WASHINGTON (AP) — JPMorgan Chase & Co. has agreed to pay $13 billion in a landmark settlement and acknowledged that it misled investors about the quality of risky mortgage-backed securities ahead of the 2008 financial crisis.
The settlement announced yesterday with the Department of Justice is the largest ever between the U.S. government and a corporation. It also included settlements with New York, California and other states.
JPMorgan was among the major banks that sold securities that plunged in value when the housing market collapsed in 2006 and 2007. Those losses triggered a financial crisis that pushed the economy into the worst recession since the 1930s.
The deal was reached after months of negotiations and could serve as a template for similar settlements with other big banks. As part of the deal, JPMorgan agreed to provide $4 billion in relief to homeowners affected by the bad loans. The bank also acknowledged that it misrepresented the quality of its securities to investors.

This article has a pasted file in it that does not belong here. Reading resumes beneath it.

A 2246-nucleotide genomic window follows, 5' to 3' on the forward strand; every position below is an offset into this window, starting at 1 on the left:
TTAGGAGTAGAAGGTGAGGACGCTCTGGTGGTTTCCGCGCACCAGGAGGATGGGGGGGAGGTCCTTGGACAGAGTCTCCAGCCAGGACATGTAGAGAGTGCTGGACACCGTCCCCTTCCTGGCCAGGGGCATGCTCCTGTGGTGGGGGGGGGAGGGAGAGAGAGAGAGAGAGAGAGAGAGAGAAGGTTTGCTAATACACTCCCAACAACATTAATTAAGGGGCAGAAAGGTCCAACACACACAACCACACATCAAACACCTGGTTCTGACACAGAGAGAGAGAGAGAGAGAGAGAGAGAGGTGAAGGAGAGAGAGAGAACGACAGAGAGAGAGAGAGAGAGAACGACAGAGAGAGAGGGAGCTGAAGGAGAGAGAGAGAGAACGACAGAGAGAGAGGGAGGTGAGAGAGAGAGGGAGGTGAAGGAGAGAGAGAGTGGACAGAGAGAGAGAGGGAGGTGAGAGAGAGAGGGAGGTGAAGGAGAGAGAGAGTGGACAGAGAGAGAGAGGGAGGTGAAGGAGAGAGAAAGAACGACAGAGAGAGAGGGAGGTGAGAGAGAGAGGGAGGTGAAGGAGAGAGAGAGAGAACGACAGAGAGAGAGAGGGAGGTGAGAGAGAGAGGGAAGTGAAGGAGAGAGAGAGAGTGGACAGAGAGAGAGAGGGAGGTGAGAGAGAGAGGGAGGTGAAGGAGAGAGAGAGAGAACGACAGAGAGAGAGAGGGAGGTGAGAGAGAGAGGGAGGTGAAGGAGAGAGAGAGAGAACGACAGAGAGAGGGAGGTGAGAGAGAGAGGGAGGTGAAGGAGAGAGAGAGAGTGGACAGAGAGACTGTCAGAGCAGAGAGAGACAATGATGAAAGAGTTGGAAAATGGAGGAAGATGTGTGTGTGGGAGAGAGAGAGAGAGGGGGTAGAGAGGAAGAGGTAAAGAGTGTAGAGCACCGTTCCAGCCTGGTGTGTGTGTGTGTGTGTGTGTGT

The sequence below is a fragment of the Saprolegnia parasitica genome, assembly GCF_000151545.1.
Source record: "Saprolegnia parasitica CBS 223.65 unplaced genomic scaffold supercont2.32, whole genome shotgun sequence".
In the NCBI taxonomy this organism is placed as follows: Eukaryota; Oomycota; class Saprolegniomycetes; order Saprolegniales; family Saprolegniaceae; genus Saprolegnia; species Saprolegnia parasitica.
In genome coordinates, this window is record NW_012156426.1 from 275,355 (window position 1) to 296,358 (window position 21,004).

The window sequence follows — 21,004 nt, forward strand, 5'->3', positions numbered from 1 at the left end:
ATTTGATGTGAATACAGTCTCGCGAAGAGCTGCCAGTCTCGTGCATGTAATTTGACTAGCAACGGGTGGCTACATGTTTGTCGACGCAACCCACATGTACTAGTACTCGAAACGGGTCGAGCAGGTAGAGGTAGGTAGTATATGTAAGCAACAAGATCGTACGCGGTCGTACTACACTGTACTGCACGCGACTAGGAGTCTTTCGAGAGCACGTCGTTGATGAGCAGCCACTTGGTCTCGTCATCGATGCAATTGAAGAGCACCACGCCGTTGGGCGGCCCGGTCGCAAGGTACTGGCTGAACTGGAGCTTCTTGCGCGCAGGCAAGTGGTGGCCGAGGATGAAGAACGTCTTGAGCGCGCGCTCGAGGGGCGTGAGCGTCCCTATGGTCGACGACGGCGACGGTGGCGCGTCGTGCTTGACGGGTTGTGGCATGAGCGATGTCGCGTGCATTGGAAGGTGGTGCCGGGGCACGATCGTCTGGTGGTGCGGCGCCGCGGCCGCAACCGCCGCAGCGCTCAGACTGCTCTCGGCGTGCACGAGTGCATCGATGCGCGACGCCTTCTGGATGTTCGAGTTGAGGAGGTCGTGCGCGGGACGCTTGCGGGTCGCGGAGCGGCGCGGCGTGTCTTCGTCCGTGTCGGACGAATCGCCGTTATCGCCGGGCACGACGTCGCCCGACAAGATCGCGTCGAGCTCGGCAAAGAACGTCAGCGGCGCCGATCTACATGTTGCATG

“Without a doubt, the conduct uncovered in this investigation helped sow the seeds of the mortgage meltdown,” Attorney General Eric Holder said. “JPMorgan was not the only financial institution during this period to knowingly bundle toxic loans and sell them to unsuspecting investors, but that is no excuse for the firm’s behavior.”
JPMorgan will pay $2 billion in civil penalties to the federal government and about $1 billion to New York state. Another $6 billion will go toward compensating investors.
In a statement, JPMorgan CEO Jamie Dimon said that the settlement covers a “very significant portion” of the banks troubled mortgage-backed securities, as well as those it inherited when it purchased Bear Stearns and Washington Mutual in 2008.
“We are pleased to have concluded this extensive agreement with the (government) and to have resolved the civil claims of the Department of Justice and others,” Dimon said in the statement.